Section 8 of this Revenue Procedure explicitly bars individuals that are NOT an EA, CPA, or attorney from soliciting representation services (which is what “tax resolution”) is. If you have more questions about how to pass the what is an enrolled agent enrolled agent exam or how to become an enrolled agent, my enrolled agent blog can answer them. Or, for specific recommendations on which enrolled agent exam prep you should choose, feel free to leave a comment or email me.
Steps to Become an Enrolled Agent
However, they have a federal license and can represent a taxpayer in any state. They must abide by the specifications of the Treasury Department’s Circular 230, which provides the guidelines governing enrolled agents. Enrolled agents that have an NAEA membership are also subject to a code of ethics and rules of professional conduct. An enrolled agent (EA) is a tax professional authorized by the United States government to represent taxpayers in matters regarding the Internal Revenue Service (IRS). EAs must pass an examination or have sufficient experience as an IRS employee and pass a background check. Enrolled agents first appeared in 1884 due to issues arising with Civil War loss claims.
- Most require at least a bachelor’s degree and at least two years of public accounting experience.
- Next, they must pass a comprehensive three-part test called the Special Enrollment Examination that covers individual and business laws and representation issues.
- When practicing before the Internal Revenue Service, Enrolled Agents may not use the term “certified” in describing their professional designation.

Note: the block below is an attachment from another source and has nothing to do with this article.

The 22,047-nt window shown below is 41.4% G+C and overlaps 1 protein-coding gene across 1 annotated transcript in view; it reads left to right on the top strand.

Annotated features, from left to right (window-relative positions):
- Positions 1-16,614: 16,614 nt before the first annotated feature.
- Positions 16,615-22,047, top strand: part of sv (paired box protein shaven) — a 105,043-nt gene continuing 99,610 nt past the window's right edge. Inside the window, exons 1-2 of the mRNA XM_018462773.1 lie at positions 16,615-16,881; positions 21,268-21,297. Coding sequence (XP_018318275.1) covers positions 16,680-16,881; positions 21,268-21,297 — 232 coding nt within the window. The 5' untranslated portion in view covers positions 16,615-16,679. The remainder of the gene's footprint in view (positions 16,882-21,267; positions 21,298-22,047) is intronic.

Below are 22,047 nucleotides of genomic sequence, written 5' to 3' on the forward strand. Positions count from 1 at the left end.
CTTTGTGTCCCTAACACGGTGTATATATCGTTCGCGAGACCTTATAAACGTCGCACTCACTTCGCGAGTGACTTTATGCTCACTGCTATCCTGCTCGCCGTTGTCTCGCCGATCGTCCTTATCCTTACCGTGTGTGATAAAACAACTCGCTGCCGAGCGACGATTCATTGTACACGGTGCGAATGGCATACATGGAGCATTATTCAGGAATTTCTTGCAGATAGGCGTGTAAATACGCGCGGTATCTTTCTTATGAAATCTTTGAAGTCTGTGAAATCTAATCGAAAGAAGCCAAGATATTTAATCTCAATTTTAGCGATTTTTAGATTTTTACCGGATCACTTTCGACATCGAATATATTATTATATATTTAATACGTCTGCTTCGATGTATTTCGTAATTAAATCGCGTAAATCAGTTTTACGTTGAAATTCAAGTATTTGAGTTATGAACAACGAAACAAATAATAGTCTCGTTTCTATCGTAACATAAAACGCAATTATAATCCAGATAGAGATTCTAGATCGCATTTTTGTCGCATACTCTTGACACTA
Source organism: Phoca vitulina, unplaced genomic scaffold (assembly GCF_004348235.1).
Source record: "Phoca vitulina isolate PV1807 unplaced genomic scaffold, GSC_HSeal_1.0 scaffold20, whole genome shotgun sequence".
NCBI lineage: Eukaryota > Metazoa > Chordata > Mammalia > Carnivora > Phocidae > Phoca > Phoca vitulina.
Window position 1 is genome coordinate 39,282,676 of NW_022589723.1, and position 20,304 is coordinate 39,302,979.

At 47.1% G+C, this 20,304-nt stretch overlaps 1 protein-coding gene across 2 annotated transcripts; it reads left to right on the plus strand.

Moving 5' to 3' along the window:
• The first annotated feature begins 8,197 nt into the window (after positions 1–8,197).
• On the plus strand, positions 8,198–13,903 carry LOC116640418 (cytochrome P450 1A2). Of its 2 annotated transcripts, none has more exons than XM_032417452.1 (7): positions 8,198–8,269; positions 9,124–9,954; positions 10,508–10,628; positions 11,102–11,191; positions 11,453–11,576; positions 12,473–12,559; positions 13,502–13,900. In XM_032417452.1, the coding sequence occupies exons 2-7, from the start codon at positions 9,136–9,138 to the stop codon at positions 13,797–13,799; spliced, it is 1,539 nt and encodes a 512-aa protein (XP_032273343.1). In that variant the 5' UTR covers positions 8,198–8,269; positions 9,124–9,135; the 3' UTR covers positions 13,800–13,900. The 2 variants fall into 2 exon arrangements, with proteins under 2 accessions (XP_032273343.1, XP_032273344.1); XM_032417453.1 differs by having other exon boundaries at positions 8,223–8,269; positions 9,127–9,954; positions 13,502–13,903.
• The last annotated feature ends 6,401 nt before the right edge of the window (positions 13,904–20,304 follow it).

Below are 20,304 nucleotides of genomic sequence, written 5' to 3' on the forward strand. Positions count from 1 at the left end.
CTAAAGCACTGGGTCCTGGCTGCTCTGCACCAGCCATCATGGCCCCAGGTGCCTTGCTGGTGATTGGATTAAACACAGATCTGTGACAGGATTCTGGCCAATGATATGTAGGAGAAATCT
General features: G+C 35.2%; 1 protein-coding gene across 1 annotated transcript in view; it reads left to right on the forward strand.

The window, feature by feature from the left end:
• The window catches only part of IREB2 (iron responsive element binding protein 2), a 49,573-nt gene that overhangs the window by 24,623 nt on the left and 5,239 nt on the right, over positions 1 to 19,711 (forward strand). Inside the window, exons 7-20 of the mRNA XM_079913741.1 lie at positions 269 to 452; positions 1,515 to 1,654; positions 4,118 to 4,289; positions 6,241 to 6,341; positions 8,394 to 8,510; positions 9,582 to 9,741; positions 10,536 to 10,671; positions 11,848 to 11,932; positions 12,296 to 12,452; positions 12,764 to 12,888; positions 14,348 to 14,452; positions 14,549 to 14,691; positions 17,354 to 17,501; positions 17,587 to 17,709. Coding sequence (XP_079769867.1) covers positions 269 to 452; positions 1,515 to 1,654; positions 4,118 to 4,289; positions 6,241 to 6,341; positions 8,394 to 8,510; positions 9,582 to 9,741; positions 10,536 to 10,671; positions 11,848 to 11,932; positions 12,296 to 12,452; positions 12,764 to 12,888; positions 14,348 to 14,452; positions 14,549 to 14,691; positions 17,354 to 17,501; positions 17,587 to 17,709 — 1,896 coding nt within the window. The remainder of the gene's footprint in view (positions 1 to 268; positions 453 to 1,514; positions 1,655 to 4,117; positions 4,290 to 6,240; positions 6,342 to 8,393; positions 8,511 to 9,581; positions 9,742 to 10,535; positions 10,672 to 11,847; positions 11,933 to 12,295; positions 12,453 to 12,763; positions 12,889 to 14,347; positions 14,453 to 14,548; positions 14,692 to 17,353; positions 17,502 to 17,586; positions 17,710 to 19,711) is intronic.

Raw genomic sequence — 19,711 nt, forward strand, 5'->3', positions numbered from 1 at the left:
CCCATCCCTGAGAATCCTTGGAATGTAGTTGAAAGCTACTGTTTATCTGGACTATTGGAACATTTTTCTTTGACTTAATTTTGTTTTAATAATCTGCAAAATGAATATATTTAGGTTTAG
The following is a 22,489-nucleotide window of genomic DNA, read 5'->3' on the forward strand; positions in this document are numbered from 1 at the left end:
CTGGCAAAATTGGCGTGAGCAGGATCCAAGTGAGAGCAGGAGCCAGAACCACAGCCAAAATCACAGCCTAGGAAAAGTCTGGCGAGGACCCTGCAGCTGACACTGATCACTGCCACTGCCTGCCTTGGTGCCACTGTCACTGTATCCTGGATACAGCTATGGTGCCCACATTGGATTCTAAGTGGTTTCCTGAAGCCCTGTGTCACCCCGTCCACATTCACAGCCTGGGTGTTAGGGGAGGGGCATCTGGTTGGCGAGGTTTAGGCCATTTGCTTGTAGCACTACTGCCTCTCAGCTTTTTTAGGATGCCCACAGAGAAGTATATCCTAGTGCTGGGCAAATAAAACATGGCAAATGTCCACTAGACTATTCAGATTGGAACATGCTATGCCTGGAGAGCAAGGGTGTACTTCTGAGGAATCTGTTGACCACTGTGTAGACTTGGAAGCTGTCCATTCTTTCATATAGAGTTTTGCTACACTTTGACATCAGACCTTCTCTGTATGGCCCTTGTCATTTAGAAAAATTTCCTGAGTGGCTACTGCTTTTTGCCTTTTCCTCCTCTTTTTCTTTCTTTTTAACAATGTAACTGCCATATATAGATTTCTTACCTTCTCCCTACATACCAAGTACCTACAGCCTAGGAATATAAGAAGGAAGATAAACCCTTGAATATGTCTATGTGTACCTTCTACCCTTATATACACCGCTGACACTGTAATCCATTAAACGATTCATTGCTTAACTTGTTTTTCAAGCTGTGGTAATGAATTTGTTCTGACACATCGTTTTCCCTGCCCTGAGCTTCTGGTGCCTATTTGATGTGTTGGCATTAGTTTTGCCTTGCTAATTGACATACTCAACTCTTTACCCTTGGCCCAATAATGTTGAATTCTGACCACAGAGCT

- An enrolled agent is a tax professional with authorization from the federal government to represent taxpayers before the Internal Revenue Service (IRS) at all levels.
- Furthermore, if you need to deal with the IRS in any capacity – for instance, in an audit – an EA can represent you, providing you with the expertise you wouldn’t otherwise have.
They’re also a great option if you need tax preparation and planning advice for an individual or business. If you’re interested in professional help with your taxes, you might be wondering what types of specialists there are and which one you need. An enrolled agent and a certified public accountant are both tax experts, but when you should work with an EA vs CPA differs based on your needs. https://www.bookstime.com/ This exam covers auditing and attestation, business environment and concepts, financial accounting and reporting, and regulation. Overall, it usually takes at least eight years to become a certified public accountant due to the necessary requirements. In some states, candidates must also work a certain number of hours under the direction of a CPA prior to being allowed to sit for the exam.
What Can You Do to Pass the Enrolled Agent Exam Faster?
You’ll also have to pay your enrollment fee to the IRS at this time. In the process, you can carve out even more weekly study time when you temporarily drop non-essential activities from your normal routine. It might not be fun, but it will be worthwhile once you’ve finished the exam and have the EA to show for it.
- EAs could help you work through an IRS audit or a collection problem, and they can also perform bookkeeping services that could be useful for businesses when preparing tax returns.
- You truly save time by only focusing on your weak areas, like your EA accounting skills.
- Once you have passed the examination, there’s also a “compliance check” to verify that you have diligently filed your own taxes and have no outstanding tax debts.
- Tax return preparers who have PTINs but are not listed in the directory may provide quality return preparation services, but choose any return preparer wisely.
- Enrolled Agents work for tax preparation firms, or as self-employed business owners.
- To gain EA credentials, individuals must meet a series of requirements.